The growth trajectory of our Current Account Deficits followed that of mortgage debt. The deficit jumped to $215bn in 1998 (from $141bn); then to $302bn in 1999 and to $417bn in 2000. Atypically of a recessionary backdrop, the Current Account Deficit remained at an enormous $400bn in 2001. Specifically, consumption had been boosted by the huge Fed-induced growth in mortgage debt, home price inflation, and equity extraction. The deficit then jumped to $459bn in 2002, $522bn in 2003, $631bn in 2004, $749bn in 2005, and a record $804bn in 2006 – closely paralleling ballooning mortgage debt growth.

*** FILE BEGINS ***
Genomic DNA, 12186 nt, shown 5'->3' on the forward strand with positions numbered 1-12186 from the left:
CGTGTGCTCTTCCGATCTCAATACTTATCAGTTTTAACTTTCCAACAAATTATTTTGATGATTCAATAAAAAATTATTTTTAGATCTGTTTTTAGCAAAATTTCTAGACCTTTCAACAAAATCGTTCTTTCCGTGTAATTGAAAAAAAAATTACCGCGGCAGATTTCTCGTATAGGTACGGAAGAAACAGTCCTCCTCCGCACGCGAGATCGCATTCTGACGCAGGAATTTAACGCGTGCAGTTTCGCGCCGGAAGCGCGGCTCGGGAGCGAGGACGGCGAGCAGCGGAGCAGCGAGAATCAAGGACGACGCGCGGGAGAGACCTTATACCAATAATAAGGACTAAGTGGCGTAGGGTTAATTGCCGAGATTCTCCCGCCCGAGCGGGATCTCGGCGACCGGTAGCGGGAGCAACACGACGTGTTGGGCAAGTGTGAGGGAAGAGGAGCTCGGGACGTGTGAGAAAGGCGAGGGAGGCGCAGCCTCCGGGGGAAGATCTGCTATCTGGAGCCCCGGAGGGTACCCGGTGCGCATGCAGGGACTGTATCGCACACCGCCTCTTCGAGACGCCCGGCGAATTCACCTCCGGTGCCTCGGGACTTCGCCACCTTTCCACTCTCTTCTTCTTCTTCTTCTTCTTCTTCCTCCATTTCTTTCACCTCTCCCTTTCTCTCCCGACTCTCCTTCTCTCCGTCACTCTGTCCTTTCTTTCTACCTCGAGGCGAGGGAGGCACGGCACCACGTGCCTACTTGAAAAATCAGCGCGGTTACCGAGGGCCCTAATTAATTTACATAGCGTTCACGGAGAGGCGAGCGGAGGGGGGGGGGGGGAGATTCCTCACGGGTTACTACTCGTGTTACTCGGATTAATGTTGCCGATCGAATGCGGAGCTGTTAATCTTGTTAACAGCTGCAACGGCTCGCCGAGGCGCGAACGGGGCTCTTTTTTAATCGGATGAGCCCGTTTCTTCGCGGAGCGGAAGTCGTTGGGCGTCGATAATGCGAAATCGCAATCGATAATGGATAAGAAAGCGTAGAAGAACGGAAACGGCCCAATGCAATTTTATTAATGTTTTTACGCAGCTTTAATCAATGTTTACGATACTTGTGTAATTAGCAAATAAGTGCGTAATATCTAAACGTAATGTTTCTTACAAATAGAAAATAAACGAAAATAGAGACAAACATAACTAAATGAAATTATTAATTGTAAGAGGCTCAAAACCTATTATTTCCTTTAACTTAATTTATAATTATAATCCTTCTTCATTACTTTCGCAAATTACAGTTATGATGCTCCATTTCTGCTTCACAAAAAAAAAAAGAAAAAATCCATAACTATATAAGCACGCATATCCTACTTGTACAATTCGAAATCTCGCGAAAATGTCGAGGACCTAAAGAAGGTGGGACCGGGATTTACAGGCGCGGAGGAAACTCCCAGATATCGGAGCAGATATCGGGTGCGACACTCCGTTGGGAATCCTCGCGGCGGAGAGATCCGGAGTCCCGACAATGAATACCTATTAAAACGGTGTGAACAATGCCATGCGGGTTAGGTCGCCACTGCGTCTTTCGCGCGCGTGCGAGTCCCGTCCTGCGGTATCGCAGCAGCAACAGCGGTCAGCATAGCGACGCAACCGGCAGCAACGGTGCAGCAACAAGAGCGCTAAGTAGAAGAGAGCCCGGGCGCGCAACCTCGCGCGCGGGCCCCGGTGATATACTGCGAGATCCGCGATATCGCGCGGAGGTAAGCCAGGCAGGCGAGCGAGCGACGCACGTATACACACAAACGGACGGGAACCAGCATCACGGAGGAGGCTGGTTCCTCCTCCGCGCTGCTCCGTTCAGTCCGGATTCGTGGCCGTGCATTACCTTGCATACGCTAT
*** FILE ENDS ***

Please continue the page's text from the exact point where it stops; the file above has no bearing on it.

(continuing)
Alan Greenspan presented a paper today at a Brookings Institution conference titled “The Crisis.” His paper is 45 pages, and I haven’t yet had a chance to dive fully into it. But what I’ve read thus far is deserving of some Friday afternoon comments.

Mr. Greenspan: “In short, geopolitical events ultimately led to a fall in long-term mortgage interest rates that in turn led, with a lag, to the unsustainable boom in house prices globally.”